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from one woman but from many, and in it there is surely nothing to discourage Mr. Allen and those who think with him. The women to whom he appeals are ready to meet him, but it must be on a platform of their own choosing, and they can afford to wait. They do not ask "aid in rebelling against maternity," but they demand that the responsibilities of fatherhood shall no longer be shifted or made light of. In short, they require of the fathers of the next generation just what Mr. Allen demands for the mothers, viz., "that they shall be as strong, as wise, as pure, as sane, as healthy, as earnest, and as efficient as they can be made."

And as this demand, on the part at least of the men who make it, is presumably based not so much on any personal predilection for the qualities enumerated as upon their desire to further the best interests of the race, the argument in its favor is as valid for the one sex as for the other.


LIFE in Fiji at the time when Thomas Williams settled there must have been something worse than uncomfortable. One of the people who passed near the string of nine hundred stones with which Ra Undreundre recorded the number of human victims he had devoured, must have had unpleasant waking thoughts and occasionally horrible dreams. A man who had lost some fingers for breaches of ceremony, or had seen his neighbor killed by a chief for behavior not sufficiently respectful, and who remembered how King Tanoa cut off his cousin's arm, cooked it and ate it in his presence, and then had him cut to pieces, must not unfrequently have had "a bad quarter of an hour." Nor could creeping sensations have failed to run through any women who heard Tui Thakan eulogizing his dead son for cruelty, and saying that "he could kill his own wives if they offended him, and eat them afterward." Happiness could not have been general in a society where there was a liability to be one among the ten whose life-blood baptized the decks of a new canoe—a society in which the killing even of unoffending persons was no crime but a glory; and in which every one knew that his neighbor's restless ambition was to be an acknowledged murderer. Still there must have been some moderation in murdering even in Fiji. Or must we hesitate to conclude that unlimited murder would have caused extinction of the society?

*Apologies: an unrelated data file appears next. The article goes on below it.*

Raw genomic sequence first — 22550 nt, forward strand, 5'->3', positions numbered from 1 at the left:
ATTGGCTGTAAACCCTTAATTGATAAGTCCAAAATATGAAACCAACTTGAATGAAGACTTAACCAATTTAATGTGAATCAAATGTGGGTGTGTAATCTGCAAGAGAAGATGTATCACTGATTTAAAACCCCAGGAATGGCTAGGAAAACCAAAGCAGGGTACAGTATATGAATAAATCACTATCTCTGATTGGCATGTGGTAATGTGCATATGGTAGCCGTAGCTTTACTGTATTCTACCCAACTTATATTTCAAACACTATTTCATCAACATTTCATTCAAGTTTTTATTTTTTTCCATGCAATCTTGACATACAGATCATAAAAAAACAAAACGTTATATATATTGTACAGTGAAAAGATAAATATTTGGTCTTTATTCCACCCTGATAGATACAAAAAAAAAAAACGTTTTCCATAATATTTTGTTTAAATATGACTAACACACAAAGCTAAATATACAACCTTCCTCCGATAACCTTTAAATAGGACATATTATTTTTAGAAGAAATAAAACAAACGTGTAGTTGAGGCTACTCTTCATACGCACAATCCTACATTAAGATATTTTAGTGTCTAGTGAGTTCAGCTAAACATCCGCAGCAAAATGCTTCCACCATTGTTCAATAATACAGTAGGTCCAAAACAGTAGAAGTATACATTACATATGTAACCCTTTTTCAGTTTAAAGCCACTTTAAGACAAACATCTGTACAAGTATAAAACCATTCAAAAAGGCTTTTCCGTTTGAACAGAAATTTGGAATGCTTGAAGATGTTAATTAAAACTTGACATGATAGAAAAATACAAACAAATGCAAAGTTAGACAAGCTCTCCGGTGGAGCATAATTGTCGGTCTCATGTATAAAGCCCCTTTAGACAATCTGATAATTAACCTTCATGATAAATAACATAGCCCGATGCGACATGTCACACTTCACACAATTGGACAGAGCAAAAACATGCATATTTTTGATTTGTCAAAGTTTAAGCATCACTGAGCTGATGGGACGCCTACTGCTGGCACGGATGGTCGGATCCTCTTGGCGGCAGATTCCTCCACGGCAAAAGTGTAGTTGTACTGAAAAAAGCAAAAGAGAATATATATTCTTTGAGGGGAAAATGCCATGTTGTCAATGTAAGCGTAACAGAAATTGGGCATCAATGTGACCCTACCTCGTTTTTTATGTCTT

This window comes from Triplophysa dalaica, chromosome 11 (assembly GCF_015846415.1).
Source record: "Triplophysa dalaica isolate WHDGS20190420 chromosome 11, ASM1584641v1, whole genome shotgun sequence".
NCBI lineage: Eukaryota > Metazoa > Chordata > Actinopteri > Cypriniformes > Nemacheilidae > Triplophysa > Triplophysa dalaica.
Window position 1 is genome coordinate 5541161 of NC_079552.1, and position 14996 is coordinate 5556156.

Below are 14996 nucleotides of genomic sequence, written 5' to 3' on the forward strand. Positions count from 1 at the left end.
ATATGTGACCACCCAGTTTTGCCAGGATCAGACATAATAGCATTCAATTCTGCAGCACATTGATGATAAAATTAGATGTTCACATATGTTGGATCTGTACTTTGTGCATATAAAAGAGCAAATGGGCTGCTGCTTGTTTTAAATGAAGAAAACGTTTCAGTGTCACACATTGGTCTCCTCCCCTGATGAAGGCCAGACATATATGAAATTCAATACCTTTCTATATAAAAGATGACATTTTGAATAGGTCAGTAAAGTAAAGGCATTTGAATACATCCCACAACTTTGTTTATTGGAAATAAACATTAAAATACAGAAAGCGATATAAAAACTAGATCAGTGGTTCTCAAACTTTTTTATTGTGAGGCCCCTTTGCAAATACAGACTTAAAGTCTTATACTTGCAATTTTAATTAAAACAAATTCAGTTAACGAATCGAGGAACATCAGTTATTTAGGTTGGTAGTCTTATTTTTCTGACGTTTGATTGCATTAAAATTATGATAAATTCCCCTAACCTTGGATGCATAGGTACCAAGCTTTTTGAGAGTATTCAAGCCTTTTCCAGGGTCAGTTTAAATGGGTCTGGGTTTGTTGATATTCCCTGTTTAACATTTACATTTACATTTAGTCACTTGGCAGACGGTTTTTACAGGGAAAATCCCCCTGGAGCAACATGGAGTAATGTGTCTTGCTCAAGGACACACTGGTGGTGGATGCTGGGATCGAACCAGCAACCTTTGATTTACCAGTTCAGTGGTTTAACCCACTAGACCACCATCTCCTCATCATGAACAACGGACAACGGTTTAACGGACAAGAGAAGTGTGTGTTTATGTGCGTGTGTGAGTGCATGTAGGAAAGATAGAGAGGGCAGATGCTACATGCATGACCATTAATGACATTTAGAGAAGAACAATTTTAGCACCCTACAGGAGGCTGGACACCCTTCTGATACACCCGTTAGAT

The extent to which each man's possessions among the Biluchis are endangered by the predatory instincts of his neighbors, may